The U.S. Department of the Interior distributes money from this excise tax to state fish and wildlife agencies. In 2014 the agency provided $760 million to state agencies for game management. Private land owners earn important supplemental income by allowing recreational hunters to use their property for a fee. This creates further economic incentives to manage land specifically for game species.

New sources for wildlife conservation funding

Currently, the federal Pittman-Robertson excise tax and Dingell-Johnson Act are the major funding sources for U.S. wildlife conservation. Together they raise roughly a billion dollars a year from sales of hunting and fishing gear, such as ammunition, guns and fishing rods. Waterfowl hunters are required to buy and carry the federal Duck Stamp, which cost $25 for the 2015-2016 season. Since 1934 Duck Stamps have generated some $800 million, which the Interior Department has used to add millions of acres to the National Wildlife Refuge System.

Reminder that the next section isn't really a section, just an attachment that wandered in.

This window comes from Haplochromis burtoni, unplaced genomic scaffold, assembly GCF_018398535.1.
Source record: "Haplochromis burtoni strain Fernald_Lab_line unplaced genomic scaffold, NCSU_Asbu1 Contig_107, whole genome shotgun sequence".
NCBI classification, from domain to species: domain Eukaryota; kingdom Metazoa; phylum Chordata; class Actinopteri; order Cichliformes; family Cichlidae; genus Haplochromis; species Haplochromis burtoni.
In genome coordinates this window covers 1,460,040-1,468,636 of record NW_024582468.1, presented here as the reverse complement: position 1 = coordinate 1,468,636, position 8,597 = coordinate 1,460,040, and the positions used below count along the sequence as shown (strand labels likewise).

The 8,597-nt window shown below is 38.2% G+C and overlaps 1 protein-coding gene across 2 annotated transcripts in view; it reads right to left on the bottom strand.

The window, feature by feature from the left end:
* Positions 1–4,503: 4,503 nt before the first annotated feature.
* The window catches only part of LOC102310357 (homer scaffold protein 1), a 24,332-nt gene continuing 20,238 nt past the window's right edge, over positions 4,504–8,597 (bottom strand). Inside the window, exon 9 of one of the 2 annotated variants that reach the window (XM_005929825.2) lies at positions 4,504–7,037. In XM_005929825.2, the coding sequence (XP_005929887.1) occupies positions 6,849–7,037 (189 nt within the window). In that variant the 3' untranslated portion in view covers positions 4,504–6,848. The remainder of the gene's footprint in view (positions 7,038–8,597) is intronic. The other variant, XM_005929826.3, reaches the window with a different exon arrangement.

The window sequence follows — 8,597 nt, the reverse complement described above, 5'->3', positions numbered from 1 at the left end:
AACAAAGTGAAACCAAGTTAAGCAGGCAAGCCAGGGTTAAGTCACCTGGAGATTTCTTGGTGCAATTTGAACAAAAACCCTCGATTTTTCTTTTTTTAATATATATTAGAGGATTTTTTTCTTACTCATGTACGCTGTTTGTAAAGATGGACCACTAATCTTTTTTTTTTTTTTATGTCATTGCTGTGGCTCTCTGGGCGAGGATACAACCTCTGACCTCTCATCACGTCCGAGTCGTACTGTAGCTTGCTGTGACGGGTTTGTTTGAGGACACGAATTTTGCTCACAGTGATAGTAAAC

These programs contribute to the conservation of nongame animals, but they are funded primarily by hunters and anglers, further justifying the single-species or game management approach. To redirect wildlife management, we need to create innovative and diverse funding sources for wildlife conservation.

In 2009, more than 6,300 state fish and wildlife agencies, biologists, hunters, birdwatchers and others proposed the Teaming with Wildlife Act, which would have created a similar tax on nonconsumptive recreation goods, such as binoculars and tents. The act also would have allocated a portion of federal revenue from on-shore and off-shore oil and mineral development to state wildlife agencies. However, this bill received little support from retailers and failed to pass.

Birding at Stone Lakes National Wildlife Refuge, California. Erica Szlosek, USFWS/Flickr, CC BY